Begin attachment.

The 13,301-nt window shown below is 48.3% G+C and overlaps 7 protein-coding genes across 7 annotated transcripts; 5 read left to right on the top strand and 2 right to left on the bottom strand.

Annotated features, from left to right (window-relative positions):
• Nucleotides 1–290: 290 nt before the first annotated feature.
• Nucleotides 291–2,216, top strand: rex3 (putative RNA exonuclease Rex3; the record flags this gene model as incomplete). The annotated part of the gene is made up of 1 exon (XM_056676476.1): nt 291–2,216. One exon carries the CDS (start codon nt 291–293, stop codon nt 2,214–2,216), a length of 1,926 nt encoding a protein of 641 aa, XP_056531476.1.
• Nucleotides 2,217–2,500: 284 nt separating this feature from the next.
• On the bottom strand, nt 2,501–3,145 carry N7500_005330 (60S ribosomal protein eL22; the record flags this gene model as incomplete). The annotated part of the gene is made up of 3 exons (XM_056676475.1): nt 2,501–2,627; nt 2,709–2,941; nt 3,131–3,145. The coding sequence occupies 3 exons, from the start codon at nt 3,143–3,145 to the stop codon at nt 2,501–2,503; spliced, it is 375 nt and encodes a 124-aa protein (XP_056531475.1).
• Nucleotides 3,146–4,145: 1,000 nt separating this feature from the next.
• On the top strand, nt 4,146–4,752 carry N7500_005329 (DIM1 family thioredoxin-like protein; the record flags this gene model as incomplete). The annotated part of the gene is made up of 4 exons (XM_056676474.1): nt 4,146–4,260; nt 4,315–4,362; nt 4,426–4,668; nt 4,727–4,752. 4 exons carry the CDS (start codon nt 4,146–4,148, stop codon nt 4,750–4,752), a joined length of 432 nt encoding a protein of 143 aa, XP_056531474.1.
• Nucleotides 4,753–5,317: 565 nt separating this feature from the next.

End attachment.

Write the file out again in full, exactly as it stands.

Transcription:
The 13,301-nt window shown below is 48.3% G+C and overlaps 7 protein-coding genes across 7 annotated transcripts; 5 read left to right on the top strand and 2 right to left on the bottom strand.

Annotated features, from left to right (window-relative positions):
• Nucleotides 1–290: 290 nt before the first annotated feature.
• Nucleotides 291–2,216, top strand: rex3 (putative RNA exonuclease Rex3; the record flags this gene model as incomplete). The annotated part of the gene is made up of 1 exon (XM_056676476.1): nt 291–2,216. One exon carries the CDS (start codon nt 291–293, stop codon nt 2,214–2,216), a length of 1,926 nt encoding a protein of 641 aa, XP_056531476.1.
• Nucleotides 2,217–2,500: 284 nt separating this feature from the next.
• On the bottom strand, nt 2,501–3,145 carry N7500_005330 (60S ribosomal protein eL22; the record flags this gene model as incomplete). The annotated part of the gene is made up of 3 exons (XM_056676475.1): nt 2,501–2,627; nt 2,709–2,941; nt 3,131–3,145. The coding sequence occupies 3 exons, from the start codon at nt 3,143–3,145 to the stop codon at nt 2,501–2,503; spliced, it is 375 nt and encodes a 124-aa protein (XP_056531475.1).
• Nucleotides 3,146–4,145: 1,000 nt separating this feature from the next.
• On the top strand, nt 4,146–4,752 carry N7500_005329 (DIM1 family thioredoxin-like protein; the record flags this gene model as incomplete). The annotated part of the gene is made up of 4 exons (XM_056676474.1): nt 4,146–4,260; nt 4,315–4,362; nt 4,426–4,668; nt 4,727–4,752. 4 exons carry the CDS (start codon nt 4,146–4,148, stop codon nt 4,750–4,752), a joined length of 432 nt encoding a protein of 143 aa, XP_056531474.1.
• Nucleotides 4,753–5,317: 565 nt separating this feature from the next.